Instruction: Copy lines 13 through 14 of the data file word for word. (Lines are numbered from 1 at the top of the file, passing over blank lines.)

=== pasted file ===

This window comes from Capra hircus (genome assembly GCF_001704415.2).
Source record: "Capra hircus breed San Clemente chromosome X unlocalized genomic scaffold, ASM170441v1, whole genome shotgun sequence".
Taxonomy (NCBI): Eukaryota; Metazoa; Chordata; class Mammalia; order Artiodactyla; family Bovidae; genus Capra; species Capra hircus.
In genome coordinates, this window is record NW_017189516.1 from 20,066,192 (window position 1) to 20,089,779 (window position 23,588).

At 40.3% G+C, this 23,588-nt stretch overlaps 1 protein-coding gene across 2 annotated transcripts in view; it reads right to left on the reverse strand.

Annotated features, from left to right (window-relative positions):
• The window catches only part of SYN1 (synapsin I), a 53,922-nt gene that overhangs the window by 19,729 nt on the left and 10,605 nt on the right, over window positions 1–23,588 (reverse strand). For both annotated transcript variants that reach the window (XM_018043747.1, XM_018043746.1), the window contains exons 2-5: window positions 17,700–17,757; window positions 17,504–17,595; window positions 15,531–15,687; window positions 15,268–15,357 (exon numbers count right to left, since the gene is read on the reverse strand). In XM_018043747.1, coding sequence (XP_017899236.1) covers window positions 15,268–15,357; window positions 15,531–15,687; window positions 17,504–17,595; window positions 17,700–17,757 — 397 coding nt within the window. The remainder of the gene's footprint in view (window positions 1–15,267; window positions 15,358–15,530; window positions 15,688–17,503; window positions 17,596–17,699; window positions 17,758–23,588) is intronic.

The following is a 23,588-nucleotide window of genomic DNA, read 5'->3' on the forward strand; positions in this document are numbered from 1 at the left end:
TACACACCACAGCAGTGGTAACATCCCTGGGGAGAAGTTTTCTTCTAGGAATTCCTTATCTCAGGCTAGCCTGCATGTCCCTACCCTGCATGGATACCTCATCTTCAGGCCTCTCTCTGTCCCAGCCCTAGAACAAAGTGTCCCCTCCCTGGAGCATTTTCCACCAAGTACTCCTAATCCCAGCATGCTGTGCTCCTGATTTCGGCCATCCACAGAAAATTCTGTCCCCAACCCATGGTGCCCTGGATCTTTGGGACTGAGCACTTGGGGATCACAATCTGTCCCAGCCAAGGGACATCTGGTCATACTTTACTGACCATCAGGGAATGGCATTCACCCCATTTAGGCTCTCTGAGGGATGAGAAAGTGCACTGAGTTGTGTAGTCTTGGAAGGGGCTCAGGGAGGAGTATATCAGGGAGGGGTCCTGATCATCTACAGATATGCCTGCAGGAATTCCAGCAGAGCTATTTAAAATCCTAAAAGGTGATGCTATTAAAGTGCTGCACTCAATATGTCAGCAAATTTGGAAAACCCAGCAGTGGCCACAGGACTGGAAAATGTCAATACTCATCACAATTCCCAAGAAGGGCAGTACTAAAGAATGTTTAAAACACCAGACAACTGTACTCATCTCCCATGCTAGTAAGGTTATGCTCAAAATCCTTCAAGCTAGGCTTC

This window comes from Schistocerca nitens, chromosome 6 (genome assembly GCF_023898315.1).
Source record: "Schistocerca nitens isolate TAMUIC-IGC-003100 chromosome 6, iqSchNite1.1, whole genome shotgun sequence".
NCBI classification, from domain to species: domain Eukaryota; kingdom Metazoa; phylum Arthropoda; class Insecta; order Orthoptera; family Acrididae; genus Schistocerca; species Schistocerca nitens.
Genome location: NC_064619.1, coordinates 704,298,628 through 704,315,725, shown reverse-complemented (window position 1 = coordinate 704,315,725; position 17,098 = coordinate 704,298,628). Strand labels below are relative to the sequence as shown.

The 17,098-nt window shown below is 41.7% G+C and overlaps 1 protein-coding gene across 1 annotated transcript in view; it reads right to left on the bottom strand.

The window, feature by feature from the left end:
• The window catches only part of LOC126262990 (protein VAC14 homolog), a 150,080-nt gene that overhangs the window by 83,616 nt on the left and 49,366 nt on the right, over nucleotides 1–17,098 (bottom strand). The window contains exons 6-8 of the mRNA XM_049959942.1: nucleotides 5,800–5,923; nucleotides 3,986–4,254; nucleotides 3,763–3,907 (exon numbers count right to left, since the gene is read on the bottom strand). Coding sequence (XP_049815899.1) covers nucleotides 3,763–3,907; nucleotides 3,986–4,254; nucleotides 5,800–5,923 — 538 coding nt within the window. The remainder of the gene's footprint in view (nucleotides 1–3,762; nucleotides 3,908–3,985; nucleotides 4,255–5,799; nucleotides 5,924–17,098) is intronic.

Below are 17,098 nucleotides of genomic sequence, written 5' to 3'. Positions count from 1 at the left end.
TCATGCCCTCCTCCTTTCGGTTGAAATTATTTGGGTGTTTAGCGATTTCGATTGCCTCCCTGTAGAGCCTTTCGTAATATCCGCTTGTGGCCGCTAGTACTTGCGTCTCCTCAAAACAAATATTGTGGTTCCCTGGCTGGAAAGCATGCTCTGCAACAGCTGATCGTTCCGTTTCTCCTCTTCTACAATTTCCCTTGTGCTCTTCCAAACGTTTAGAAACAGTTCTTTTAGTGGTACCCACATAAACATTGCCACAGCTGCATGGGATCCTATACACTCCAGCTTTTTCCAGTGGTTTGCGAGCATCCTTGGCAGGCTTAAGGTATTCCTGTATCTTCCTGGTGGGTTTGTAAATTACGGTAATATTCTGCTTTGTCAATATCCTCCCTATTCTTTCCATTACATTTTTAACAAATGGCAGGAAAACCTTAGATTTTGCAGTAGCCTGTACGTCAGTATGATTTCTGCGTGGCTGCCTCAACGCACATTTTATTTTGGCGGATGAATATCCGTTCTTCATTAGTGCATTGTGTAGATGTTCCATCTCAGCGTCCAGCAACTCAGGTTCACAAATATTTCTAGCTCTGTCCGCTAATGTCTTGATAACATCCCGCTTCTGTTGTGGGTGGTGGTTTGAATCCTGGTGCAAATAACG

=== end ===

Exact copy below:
Genome location: NC_064619.1, coordinates 704,298,628 through 704,315,725, shown reverse-complemented (window position 1 = coordinate 704,315,725; position 17,098 = coordinate 704,298,628). Strand labels below are relative to the sequence as shown.

The 17,098-nt window shown below is 41.7% G+C and overlaps 1 protein-coding gene across 1 annotated transcript in view; it reads right to left on the bottom strand.